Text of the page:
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Use a buffer when allocating relocations
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Authored by espindola on Apr 26 2018, 2:39 PM.

Details

Reviewers
ruiu
grimar
Summary

This reduces peak allocations from 564.2 to 545.7 MB when linking chrome.

Diff Detail

Event Timeline

espindola created this revision.Apr 26 2018, 2:39 PM
espindola edited the summary of this revision. (Show Details)Apr 26 2018, 2:42 PM
ruiu added a comment.Apr 26 2018, 2:54 PM

This seems a bit tricky. Doesn't shrink_to_fit work?

This seems a bit tricky. Doesn't shrink_to_fit work?

At least on linux with libstdc++ it doesn't seem to move the data to a smaller buffer. I still get a peak of 564.2 with it.

ruiu added a comment.Apr 26 2018, 3:20 PM

Does your code make this part of code faster? It reduces memory allocation but it does extra memcpy, so I'm wondering.

Does your code make this part of code faster? It reduces memory allocation but it does extra memcpy, so I'm wondering.

On my machine the difference is in the noise. Note that it is not a given that this has more copying. When the vector is resized there is a copy, and we should expect fewer resizes with the single buffer.

I confirm the peak allocation difference. I think that implementation can be a bit simpler though, my suggestion is below.

ELF/Writer.cpp
875

It can be a bit simpler I think:
(RAM profiling shows that the version below consume the same amount of memory).

std::vector<Relocation> Buffer;

// <new comment>
auto WithBuffer = [&](InputSectionBase &Sec) {
  Fn(Sec);
  Buffer = std::move(Sec.Relocations);
  Sec.Relocations = Buffer;
};
ELF/Writer.cpp
875

That would reduce peak allocation, but each call to Fn is still allocating a new buffer, no?

But does suggest a way to simplify it a bit.

grimar added inline comments.Apr 27 2018, 8:06 AM
ELF/Writer.cpp
875

CPU time was about the same as the original code for my way I think.
Your way should be slightly faster though:

I observed a minor speed up between original and your version. It was:
Original CPU time total (3 runs): 2632, 2637, 2622.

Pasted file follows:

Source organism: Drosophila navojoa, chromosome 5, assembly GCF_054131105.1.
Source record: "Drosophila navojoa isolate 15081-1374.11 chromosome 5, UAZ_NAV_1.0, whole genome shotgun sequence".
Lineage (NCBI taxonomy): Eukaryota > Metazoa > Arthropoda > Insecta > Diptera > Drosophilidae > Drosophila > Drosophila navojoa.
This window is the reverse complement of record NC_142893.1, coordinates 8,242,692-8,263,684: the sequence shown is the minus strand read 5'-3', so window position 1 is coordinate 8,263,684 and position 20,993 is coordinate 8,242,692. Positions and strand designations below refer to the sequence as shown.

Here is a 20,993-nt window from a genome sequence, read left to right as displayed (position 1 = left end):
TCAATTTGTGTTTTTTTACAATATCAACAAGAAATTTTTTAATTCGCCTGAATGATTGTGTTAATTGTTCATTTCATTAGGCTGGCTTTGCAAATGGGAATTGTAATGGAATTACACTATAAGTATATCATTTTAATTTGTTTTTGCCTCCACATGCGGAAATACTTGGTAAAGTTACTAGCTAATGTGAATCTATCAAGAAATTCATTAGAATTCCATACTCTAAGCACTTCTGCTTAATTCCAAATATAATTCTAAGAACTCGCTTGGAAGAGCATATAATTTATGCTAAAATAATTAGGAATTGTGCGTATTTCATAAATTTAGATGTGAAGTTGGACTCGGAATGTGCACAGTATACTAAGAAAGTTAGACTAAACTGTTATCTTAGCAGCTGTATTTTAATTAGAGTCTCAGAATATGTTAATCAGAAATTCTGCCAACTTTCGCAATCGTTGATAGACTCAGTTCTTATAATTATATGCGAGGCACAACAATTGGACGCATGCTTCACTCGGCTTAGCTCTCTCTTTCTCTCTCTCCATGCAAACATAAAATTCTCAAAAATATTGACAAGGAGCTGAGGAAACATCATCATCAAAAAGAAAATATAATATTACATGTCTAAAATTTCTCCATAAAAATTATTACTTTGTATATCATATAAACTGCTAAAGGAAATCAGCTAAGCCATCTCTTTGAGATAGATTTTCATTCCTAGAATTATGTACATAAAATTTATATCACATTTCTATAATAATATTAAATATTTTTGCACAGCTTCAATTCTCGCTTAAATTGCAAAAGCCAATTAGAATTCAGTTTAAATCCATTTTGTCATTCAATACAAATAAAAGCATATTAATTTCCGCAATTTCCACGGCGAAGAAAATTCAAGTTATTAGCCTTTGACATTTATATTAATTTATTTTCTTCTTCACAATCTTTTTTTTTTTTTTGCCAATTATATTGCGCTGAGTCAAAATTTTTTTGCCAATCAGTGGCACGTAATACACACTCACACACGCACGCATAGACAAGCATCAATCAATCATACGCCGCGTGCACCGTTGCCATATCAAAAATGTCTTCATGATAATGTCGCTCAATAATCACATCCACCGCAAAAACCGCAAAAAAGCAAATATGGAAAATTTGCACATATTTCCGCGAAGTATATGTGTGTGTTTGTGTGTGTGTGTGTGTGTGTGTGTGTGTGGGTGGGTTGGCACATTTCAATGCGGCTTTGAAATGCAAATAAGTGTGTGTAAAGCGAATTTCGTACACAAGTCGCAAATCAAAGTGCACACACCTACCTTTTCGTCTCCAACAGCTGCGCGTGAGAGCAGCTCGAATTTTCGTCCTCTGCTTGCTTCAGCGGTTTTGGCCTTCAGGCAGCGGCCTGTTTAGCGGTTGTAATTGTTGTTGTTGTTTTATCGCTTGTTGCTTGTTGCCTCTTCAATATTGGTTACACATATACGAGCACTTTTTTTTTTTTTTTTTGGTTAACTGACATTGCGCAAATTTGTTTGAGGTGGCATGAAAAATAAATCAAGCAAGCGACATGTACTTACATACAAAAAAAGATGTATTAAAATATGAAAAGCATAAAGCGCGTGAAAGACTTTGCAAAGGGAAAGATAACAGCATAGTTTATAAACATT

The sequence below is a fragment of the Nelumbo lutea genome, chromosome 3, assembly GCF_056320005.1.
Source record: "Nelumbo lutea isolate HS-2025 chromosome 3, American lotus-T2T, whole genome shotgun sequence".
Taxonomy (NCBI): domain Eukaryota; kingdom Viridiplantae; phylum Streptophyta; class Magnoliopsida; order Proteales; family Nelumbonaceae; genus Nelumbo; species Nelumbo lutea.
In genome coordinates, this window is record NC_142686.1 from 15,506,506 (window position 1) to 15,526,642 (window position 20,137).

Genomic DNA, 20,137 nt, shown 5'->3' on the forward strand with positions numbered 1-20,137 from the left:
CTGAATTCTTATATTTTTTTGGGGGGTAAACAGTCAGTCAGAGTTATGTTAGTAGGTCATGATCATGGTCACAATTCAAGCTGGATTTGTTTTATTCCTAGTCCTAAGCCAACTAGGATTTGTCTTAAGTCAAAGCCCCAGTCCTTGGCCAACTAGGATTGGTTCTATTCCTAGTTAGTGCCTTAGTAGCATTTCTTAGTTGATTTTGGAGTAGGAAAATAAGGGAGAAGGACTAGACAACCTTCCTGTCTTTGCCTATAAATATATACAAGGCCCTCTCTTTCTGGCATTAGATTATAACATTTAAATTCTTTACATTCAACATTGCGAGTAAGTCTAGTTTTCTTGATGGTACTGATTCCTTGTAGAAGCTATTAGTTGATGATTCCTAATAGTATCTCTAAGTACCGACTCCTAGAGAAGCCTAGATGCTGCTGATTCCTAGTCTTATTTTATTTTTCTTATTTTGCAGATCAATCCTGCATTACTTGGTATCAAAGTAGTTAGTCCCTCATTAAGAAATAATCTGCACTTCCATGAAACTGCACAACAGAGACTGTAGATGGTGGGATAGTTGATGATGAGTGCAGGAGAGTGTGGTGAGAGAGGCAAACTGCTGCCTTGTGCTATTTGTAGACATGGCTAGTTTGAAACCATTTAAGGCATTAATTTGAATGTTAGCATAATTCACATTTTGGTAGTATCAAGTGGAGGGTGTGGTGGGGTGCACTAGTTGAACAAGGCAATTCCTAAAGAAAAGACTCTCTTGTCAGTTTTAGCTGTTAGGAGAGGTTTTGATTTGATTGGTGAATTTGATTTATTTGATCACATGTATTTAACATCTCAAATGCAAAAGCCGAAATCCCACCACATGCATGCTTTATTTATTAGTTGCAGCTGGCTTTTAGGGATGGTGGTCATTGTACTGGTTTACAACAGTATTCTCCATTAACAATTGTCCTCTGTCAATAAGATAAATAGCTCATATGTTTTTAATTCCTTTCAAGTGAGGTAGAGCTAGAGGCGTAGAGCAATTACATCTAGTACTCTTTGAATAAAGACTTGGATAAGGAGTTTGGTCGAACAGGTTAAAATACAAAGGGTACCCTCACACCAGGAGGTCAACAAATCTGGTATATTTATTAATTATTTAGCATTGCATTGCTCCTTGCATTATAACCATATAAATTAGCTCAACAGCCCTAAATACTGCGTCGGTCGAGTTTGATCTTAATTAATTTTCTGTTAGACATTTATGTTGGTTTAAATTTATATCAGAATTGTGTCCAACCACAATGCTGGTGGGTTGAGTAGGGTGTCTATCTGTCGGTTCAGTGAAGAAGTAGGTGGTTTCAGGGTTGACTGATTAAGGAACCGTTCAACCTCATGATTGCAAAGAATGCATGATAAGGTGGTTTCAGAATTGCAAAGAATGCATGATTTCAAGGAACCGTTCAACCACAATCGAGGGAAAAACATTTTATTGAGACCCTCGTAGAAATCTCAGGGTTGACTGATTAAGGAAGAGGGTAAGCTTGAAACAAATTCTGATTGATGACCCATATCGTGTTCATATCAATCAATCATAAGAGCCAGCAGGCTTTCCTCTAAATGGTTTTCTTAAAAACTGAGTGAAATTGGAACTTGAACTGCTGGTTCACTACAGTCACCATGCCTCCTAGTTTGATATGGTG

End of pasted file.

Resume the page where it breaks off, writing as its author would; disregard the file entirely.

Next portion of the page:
Patch: 2604, 2610, 2592.

So it is about 0.5% I think. Results seem was more or less stable. I do not have precise numbers for my version underhand (I can retest it if you think it worth, but it was something about original code numbers). I think the simplicity of implementation makes more sense here probably (and I hope we will be able to use shrink_to_fit one day).

espindola added inline comments.Apr 27 2018, 8:09 AM
ELF/Writer.cpp
875

Testing the suggestion the peak memory is indeed the same, but the total memory allocated is actually higher:

master 765.92 564.2
patch 748.16, 545.7
patch2 865.48, 545.7

ruiu added a comment.Apr 27 2018, 8:22 AM

I wonder if you can make a guess on how many relocations will be inserted to the vector. We know the number of relocations for each input section, so calling reserve() might work.

I wonder if you can make a guess on how many relocations will be inserted to the vector. We know the number of relocations for each input section, so calling reserve() might work.

I think reserve() is exactly what causes high peaks now. We already call it. See:
https://github.com/llvm-mirror/lld/blob/master/ELF/Relocations.cpp#L1020

ruiu added a comment.Apr 27 2018, 8:27 AM

Then maybe we should remove it?

I wonder if you can make a guess on how many relocations will be inserted to the vector. We know the number of relocations for each input section, so calling reserve() might work.